July 12, 2009 in Sports

M’s send Morrow to Tacoma

Move opens roster spot for newly acquired Hannahan
Kirby Arnold Everett Herald
 
Associated Press photo

The M’s want Brandon Morrow to develop some off-speed pitches.
(Full-size photo)

SEATTLE – The Brandon Morrow Experiment has taken another turn, this time to the minor leagues.

Partly because they needed a roster spot after trading Saturday for Oakland A’s third baseman Jack Hannahan and partly because Morrow still needs work in his conversion to a starting pitcher, the Mariners made the move before Saturday night’s game.

Morrow will pitch every fifth day at Triple-A Tacoma with an emphasis on refining his off-speed pitches. The Mariners won’t need a fifth starter until July 25 because of the All-Star break and off days, although there’s no guarantee Morrow will be up then or anytime soon after.

“This gives him a chance to go to Triple-A and refine some things,” manager Don Wakamatsu said.

Morrow has gotten six starts to hone his repertoire beyond fastball-slider to fastball-slider-changeup-curveball. Friday night’s start was one of the more frustrating because Morrow didn’t throw a curve the entire game. He was hurt by two home runs, including a three-run homer after he’d given up two walks, and was pulled after five innings.

“I understand the situation,” Morrow said. “They need a roster spot. I’ll go down to Tacoma knowing there are no promises when I’ll come back.”

It already has been a season of many transitions for Morrow.

He went to spring training as a starter after finishing the 2008 season in the rotation. An arm problem in March hurt his chances of making the team as a starter, and late in spring training he told the Mariners he wanted to be their closer.

He was given that role but struggled early in the season and was replaced by David Aardsma. Then he went to Wakamatsu again and said he’d made a mistake trying to close, that he felt it best to be a starter again.

The Mariners chose the unorthodox method of putting Morrow in their rotation to make the transition instead of sending him to Tacoma as they did last season. Part of the reason is that the M’s were limited in their options for the rotation because Erik Bedard had developed a bad shoulder and Ryan Rowland-Smith was struggling at Tacoma in his comeback from an arm problem.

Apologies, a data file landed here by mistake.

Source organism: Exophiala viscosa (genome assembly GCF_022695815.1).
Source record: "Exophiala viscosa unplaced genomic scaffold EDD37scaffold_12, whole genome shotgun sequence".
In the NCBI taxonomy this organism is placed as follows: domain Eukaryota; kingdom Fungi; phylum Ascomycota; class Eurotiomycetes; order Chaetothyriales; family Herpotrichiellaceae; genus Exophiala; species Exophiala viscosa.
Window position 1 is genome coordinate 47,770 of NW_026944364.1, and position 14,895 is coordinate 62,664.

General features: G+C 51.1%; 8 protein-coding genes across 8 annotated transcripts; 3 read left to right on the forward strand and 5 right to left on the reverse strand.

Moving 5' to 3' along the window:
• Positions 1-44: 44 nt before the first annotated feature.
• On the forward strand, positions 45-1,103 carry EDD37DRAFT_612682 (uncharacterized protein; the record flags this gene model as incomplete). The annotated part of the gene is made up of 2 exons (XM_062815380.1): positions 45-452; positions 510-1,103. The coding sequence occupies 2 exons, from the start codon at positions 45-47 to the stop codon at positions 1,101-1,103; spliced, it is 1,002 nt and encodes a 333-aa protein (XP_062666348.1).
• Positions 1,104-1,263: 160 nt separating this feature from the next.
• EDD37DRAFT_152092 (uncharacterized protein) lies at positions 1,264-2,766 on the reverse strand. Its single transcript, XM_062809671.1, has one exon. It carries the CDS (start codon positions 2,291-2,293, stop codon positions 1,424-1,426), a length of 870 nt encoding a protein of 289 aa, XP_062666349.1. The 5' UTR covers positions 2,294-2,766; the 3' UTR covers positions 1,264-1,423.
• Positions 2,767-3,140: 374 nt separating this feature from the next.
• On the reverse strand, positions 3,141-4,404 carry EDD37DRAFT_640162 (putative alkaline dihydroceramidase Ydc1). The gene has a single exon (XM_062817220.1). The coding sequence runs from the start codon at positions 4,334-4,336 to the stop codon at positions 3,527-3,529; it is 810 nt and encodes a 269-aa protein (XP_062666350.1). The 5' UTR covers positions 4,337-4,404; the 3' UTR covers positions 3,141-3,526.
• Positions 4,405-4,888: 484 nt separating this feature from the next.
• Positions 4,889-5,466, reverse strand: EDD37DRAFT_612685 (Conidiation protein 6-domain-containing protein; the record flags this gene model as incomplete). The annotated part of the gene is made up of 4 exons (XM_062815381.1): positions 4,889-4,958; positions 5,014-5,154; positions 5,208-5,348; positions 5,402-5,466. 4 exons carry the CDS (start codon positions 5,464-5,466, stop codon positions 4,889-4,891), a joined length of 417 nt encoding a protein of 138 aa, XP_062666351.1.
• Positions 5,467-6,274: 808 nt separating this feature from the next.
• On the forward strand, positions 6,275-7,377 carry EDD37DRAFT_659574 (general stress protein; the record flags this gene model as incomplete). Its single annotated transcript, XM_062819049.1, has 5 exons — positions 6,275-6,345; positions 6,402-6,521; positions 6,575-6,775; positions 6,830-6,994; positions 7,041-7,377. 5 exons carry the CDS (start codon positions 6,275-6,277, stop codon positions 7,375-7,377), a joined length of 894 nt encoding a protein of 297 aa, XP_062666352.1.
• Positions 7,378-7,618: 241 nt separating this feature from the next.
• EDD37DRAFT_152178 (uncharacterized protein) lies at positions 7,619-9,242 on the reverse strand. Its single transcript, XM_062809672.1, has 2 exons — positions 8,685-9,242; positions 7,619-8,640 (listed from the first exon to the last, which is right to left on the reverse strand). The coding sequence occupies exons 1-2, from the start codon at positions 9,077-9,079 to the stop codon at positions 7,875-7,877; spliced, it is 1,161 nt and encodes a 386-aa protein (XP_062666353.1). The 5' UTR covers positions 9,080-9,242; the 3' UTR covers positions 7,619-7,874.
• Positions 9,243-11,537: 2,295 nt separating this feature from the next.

“You make mistakes (in the big leagues), they get punished a little more,” Morrow said, describing the difference between his transition in the majors this year with the minor leagues last year.

Wakamatsu defended the decision to keep Morrow in the big leagues, even though Morrow has pitched into the sixth inning only once.

“In all honesty, I’m happy with the progression he’s made in six starts,” Wakamatsu said. “I still stand behind the decision to stretch him out up here. Six starts, he has a more definitive plan on what he needs to work on.”

The Mariners obtained Hannahan from the A’s in exchange for minor league pitcher Justin Souza, who was 6-6 with a 3.35 ERA at Double-A West Tennessee.

Hannahan falls into the Mariners’ defense-first mentality. He ranked second among American League third basemen in fielding last year.

A left-handed hitter, he’s hardly the offensive spark the Mariners need for their struggling offense. He has a .223 career average and batted .193 in 52 games this year with the A’s before being sent down to their Triple-A team in Sacramento.

Wakamatsu, who got to know Hannahan last year when he was the bench coach in Oakland, plans to platoon him at third base with right-handed-hitting Chris Woodward.

“Any time I can get an opportunity to help out a team in the big leagues, I’ll just try to make the most of it and play hard every day and win games,” Hannahan said.


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